While e-learning platforms have come as a relief for the education sector especially amid the pandemic, students and parents are complaining that their screen time has surged and therefore, they are increasingly dealing with issues like eye strain. With classes starting as early as 8 am till 1 or 2 pm with only few minutes’ breaks in between, what may have sounded ‘fun’ for students when the lockdown was initially imposed is turning out to be challenging, adding to it the fact that young kids have less attention span than adults.
To address the challenge, the HRD Ministry is preparing Standard Operating Procedures for online classes, taking the complaints of students and parents into consideration. “On one hand, schools did not permit mobile phones within their premises and discouraged their use for students and now suddenly they are dependent on electronic devices the whole day. A balance has to be maintained to ensure there is a healthy approach,” a senior official of the ministry said. The guidelines are being prepared in such a way that students learn at their own pace rather than force themselves to keep up with their peers – one of the major downsides of the traditional brick and mortar learning system.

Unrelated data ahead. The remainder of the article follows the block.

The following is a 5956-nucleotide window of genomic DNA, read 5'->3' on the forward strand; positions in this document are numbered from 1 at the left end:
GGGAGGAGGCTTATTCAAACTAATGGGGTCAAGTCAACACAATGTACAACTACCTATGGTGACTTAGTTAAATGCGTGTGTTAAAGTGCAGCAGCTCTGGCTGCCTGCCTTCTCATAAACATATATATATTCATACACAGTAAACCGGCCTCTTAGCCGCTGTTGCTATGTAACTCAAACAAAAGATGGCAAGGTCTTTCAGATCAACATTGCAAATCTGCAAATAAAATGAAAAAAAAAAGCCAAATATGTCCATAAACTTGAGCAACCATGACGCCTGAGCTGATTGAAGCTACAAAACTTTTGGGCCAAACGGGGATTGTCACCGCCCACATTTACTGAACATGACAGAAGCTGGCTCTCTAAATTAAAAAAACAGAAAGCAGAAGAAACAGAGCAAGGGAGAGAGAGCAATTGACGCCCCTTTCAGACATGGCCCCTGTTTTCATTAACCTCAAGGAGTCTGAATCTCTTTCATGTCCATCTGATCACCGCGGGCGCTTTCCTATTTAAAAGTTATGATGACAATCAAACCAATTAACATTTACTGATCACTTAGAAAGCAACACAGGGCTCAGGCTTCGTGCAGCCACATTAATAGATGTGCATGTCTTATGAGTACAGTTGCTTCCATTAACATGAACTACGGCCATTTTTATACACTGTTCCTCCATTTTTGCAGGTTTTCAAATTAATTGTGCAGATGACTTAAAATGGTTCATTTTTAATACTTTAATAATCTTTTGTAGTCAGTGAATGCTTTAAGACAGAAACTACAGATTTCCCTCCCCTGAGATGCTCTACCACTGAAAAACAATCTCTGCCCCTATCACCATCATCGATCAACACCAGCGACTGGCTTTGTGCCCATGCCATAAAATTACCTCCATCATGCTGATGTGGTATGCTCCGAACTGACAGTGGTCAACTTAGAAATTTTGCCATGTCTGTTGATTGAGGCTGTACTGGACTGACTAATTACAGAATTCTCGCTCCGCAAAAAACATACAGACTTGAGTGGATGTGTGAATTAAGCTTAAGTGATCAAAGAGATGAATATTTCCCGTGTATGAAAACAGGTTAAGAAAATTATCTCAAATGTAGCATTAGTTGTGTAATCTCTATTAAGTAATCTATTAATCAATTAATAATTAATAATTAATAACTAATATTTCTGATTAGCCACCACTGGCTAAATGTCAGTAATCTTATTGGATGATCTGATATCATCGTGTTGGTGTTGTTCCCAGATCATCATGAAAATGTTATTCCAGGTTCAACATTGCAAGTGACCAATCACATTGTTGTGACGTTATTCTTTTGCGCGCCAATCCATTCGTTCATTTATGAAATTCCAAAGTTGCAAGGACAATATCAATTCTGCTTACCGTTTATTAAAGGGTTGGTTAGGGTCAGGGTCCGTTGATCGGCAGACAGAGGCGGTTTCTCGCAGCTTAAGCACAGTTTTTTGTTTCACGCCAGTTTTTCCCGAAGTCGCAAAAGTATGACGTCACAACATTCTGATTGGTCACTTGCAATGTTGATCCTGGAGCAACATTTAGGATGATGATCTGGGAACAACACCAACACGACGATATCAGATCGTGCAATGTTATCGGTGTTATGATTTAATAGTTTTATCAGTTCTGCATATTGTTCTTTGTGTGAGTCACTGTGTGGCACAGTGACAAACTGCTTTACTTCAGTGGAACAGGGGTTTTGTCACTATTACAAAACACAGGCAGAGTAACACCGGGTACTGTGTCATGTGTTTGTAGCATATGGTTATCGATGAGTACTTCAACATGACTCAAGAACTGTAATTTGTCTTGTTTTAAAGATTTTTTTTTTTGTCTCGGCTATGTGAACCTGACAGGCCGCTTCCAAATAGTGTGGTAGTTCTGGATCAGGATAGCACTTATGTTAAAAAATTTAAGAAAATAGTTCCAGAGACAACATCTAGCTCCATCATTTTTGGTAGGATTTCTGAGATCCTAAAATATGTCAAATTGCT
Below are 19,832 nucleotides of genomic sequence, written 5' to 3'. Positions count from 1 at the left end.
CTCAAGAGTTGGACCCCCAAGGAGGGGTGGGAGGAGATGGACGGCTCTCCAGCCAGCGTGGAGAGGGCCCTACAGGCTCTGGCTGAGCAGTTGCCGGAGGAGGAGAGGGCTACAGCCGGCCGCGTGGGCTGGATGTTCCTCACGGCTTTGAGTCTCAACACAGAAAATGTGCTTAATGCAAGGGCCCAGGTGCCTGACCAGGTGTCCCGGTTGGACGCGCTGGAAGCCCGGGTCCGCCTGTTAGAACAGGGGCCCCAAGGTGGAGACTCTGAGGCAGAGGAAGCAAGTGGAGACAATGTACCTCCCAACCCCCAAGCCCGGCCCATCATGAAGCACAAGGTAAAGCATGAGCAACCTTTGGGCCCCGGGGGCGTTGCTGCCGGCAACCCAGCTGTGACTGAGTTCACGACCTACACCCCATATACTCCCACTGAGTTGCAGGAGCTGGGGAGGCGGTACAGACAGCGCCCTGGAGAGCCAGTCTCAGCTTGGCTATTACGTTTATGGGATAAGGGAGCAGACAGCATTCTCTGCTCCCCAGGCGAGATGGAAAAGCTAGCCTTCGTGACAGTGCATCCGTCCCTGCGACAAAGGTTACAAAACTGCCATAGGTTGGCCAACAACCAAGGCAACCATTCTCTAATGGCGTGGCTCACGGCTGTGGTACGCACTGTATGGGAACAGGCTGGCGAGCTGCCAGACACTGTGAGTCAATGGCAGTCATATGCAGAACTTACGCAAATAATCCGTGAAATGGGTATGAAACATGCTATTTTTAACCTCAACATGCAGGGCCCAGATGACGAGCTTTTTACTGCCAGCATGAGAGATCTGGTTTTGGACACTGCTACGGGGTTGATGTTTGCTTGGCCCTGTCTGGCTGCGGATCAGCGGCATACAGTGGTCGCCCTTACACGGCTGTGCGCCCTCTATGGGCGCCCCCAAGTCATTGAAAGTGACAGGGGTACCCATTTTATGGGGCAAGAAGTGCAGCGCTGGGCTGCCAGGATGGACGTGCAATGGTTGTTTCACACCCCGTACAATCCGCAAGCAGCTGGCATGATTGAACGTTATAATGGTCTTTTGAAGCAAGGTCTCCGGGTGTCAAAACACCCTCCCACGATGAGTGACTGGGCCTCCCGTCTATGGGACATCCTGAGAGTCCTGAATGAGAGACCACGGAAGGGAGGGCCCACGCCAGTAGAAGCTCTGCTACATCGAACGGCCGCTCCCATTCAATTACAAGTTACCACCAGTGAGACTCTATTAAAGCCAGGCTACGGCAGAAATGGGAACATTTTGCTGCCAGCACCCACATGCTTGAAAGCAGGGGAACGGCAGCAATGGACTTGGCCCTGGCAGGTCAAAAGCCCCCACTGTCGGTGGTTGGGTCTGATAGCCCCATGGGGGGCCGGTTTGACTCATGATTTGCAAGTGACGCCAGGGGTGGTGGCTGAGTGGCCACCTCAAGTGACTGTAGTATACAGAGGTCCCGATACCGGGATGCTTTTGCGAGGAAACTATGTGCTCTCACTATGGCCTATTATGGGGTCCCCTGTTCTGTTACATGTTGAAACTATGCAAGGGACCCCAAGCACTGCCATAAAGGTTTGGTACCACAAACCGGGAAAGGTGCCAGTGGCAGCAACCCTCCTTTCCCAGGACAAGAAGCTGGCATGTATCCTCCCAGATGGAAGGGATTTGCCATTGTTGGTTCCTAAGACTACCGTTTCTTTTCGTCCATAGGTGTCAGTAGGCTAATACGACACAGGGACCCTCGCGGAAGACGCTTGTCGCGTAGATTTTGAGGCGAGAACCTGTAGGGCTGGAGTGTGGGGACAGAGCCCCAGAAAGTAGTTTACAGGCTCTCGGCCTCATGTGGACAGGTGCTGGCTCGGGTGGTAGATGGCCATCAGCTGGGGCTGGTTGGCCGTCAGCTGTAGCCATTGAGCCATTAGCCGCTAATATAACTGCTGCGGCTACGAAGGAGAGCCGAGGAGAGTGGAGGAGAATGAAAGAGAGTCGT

For a change, the guidelines will primarily focus on prioritising mental health of students and ensuring a safe and secure learning environment which is the need of the hour. Though online learning platforms have made education accessible to all, the fact that children are spending seven to eight hours a day in front of screen cannot be overlooked. “When we began with the thrust on e-learning, the focus was more on access to e-learning. Technology without equity will not lead to effective learning in all our children,” said School Education Secretary Anita Karwal. At times, even the quality of education has been compromised while delivering online and therefore, another key area of focus of the HRD Ministry is to ensure the quality of education and make it as engaging and interactive as possible.